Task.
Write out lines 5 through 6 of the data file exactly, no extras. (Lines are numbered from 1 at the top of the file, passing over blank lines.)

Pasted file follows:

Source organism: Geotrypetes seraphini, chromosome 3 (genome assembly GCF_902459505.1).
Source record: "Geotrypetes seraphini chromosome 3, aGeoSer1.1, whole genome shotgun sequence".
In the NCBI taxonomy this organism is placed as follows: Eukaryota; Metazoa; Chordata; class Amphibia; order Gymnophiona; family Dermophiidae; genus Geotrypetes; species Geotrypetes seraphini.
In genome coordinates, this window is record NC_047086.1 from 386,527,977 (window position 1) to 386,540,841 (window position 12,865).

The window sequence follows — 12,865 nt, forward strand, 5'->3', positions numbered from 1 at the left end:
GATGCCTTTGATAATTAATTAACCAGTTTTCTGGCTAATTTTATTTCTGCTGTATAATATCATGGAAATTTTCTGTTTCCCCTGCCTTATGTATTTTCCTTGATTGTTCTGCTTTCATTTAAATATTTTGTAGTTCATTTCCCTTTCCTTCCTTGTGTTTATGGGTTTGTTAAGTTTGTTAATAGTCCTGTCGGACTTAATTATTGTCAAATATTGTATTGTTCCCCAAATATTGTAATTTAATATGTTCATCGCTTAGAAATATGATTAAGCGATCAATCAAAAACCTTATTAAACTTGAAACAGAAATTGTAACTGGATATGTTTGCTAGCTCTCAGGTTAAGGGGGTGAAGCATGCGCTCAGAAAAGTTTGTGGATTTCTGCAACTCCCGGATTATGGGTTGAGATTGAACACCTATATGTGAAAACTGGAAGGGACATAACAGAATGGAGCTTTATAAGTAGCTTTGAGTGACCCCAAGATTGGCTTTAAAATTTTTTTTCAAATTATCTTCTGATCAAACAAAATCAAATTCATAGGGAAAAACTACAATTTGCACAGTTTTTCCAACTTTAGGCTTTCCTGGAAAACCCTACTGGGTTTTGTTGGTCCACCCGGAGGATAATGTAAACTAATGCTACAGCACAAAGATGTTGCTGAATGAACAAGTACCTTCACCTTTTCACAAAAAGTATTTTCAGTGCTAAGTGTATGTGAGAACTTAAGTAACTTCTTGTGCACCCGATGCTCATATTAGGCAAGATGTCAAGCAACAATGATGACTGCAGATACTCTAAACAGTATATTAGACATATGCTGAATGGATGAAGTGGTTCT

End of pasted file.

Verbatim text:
The window sequence follows — 12,865 nt, forward strand, 5'->3', positions numbered from 1 at the left end:
GATGCCTTTGATAATTAATTAACCAGTTTTCTGGCTAATTTTATTTCTGCTGTATAATATCATGGAAATTTTCTGTTTCCCCTGCCTTATGTATTTTCCTTGATTGTTCTGCTTTCATTTAAATATTTTGTAGTTCATTTCCCTTTCCTTCCTTGTGTTTATGGGTTTGTTAAGTTTGTTAATAGTCCTGTCGGACTTAATTATTGTCAAATATTGTATTGTTCCCCAAATATTGTAATTTAATATGTTCATCGCTTAGAAATATGATTAAGCGATCAATCAAAAACCTTATTAAACTTGAAACAGAAATTGTAACTGGATATGTTTGCTAGCTCTCAGGTTAAGGGGGTGAAGCATGCGCTCAGAAAAGTTTGTGGATTTCTGCAACTCCCGGATTATGGGTTGAGATTGAACACCTATATGTGAAAACTGGAAGGGACATAACAGAATGGAGCTTTATAAGTAGCTTTGAGTGACCCCAAGATTGGCTTTAAAATTTTTTTTCAAATTATCTTCTGATCAAACAAAATCAAATTCATAGGGAAAAACTACAATTTGCACAGTTTTTCCAACTTTAGGCTTTCCTGGAAAACCCTACTGGGTTTTGTTGGTCCACCCGGAGGATAATGTAAACTAATGCTACAGCACAAAGATGTTGCTGAATGAACAAGTACCTTCACCTTTTCACAAAAAGTATTTTCAGTGCTAAGTGTATGTGAGAACTTAAGTAACTTCTTGTGCACCCGATGCTCATATTAGGCAAGATGTCAAGCAACAATGATGACTGCAGATACTCTAAACAGTATATTAGACATATGCTGAATGGATGAAGTGGTTCT